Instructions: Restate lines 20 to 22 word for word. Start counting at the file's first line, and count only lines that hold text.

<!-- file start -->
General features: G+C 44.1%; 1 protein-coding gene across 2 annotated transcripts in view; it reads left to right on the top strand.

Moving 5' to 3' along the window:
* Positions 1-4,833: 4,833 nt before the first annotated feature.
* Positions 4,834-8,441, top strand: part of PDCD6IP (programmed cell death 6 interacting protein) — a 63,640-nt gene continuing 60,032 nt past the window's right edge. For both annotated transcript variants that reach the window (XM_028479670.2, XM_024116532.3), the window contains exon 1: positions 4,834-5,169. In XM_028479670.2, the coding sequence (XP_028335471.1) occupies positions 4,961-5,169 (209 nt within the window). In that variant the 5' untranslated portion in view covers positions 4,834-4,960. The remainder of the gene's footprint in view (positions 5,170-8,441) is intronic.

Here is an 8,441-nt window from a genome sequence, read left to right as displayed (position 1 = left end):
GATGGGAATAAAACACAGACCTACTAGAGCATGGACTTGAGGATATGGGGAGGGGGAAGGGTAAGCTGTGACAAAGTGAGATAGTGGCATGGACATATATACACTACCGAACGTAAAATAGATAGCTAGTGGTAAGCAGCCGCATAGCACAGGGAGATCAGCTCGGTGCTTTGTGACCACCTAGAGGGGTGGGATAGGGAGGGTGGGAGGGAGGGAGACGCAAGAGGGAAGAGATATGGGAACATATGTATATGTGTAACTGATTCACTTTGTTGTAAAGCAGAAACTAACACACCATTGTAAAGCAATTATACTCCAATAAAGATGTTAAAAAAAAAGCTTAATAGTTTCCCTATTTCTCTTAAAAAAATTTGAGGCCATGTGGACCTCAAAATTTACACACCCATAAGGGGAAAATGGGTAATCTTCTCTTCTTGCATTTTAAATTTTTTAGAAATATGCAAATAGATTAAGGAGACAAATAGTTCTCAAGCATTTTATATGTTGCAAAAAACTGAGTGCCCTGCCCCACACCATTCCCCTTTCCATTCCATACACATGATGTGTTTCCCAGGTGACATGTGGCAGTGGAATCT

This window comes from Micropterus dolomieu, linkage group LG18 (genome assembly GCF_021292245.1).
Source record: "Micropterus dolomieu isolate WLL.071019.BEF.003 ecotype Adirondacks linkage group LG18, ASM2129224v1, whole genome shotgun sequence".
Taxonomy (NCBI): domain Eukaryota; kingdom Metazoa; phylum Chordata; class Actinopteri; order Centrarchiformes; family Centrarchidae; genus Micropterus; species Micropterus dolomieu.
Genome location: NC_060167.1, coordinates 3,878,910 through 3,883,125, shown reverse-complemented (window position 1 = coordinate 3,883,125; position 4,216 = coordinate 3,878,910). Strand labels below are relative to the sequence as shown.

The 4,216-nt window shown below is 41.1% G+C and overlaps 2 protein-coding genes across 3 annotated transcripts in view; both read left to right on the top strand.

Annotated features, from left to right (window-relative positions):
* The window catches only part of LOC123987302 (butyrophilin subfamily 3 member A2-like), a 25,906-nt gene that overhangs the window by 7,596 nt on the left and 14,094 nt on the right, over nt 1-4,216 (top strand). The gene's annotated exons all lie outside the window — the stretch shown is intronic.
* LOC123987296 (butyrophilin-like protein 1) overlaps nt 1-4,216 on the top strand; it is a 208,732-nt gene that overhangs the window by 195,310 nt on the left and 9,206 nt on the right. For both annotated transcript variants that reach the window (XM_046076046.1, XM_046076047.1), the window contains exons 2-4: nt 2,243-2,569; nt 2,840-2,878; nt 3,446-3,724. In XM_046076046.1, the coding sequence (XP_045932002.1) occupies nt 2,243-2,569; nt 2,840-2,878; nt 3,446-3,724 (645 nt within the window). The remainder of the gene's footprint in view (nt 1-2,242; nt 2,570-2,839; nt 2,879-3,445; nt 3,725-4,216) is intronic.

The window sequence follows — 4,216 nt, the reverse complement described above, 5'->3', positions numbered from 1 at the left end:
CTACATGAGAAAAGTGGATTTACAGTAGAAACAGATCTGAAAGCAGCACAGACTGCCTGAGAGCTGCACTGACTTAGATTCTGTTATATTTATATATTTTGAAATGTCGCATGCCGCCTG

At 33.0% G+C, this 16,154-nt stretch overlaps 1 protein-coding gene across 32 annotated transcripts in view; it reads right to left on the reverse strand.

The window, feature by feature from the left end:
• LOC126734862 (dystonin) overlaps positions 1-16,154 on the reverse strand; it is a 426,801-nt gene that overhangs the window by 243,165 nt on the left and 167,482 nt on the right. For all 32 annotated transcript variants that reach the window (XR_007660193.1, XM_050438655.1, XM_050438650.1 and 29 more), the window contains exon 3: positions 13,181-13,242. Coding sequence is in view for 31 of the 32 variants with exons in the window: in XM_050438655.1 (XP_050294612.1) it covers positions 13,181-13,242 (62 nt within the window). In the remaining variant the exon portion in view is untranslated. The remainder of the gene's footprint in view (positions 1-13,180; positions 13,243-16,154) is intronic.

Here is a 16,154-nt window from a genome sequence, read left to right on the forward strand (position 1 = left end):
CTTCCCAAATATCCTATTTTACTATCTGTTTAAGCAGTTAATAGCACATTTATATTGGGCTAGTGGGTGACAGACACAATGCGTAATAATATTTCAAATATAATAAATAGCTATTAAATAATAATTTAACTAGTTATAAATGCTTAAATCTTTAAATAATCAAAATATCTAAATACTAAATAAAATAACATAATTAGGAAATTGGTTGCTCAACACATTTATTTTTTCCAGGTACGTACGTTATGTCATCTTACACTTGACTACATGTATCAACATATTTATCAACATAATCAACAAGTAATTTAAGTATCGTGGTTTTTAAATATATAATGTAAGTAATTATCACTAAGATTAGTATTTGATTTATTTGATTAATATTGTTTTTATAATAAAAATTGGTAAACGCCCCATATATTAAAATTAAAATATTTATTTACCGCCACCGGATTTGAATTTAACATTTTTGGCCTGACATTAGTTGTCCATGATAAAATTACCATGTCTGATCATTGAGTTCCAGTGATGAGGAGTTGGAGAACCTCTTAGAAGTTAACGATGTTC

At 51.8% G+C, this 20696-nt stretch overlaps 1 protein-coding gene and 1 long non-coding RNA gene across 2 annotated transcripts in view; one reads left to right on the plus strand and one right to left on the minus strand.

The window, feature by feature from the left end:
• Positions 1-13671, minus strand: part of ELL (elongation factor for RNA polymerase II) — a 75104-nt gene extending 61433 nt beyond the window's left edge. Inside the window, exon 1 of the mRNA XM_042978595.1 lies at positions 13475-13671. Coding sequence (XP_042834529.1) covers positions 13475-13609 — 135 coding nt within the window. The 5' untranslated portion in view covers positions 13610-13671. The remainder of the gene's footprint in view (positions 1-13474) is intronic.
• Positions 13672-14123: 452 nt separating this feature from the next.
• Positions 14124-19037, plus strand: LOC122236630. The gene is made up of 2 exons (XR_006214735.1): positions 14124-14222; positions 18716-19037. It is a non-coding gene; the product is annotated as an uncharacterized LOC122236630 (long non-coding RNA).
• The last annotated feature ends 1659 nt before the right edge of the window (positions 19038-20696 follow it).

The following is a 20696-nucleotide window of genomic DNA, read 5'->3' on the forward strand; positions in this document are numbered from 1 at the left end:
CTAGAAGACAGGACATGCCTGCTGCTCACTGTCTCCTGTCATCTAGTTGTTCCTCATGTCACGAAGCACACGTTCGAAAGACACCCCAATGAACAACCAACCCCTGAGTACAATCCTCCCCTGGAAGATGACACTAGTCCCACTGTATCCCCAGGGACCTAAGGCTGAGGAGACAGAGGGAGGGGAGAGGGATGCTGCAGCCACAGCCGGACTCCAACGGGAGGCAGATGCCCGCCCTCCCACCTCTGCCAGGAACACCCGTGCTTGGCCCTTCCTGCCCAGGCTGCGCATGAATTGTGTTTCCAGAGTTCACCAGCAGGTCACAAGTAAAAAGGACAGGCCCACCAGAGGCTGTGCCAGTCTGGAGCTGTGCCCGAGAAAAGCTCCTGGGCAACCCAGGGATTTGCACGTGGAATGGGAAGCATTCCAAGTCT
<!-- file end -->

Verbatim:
Here is a 16,154-nt window from a genome sequence, read left to right on the forward strand (position 1 = left end):
CTTCCCAAATATCCTATTTTACTATCTGTTTAAGCAGTTAATAGCACATTTATATTGGGCTAGTGGGTGACAGACACAATGCGTAATAATATTTCAAATATAATAAATAGCTATTAAATAATAATTTAACTAGTTATAAATGCTTAAATCTTTAAATAATCAAAATATCTAAATACTAAATAAAATAACATAATTAGGAAATTGGTTGCTCAACACATTTATTTTTTCCAGGTACGTACGTTATGTCATCTTACACTTGACTACATGTATCAACATATTTATCAACATAATCAACAAGTAATTTAAGTATCGTGGTTTTTAAATATATAATGTAAGTAATTATCACTAAGATTAGTATTTGATTTATTTGATTAATATTGTTTTTATAATAAAAATTGGTAAACGCCCCATATATTAAAATTAAAATATTTATTTACCGCCACCGGATTTGAATTTAACATTTTTGGCCTGACATTAGTTGTCCATGATAAAATTACCATGTCTGATCATTGAGTTCCAGTGATGAGGAGTTGGAGAACCTCTTAGAAGTTAACGATGTTC

At 51.8% G+C, this 20696-nt stretch overlaps 1 protein-coding gene and 1 long non-coding RNA gene across 2 annotated transcripts in view; one reads left to right on the plus strand and one right to left on the minus strand.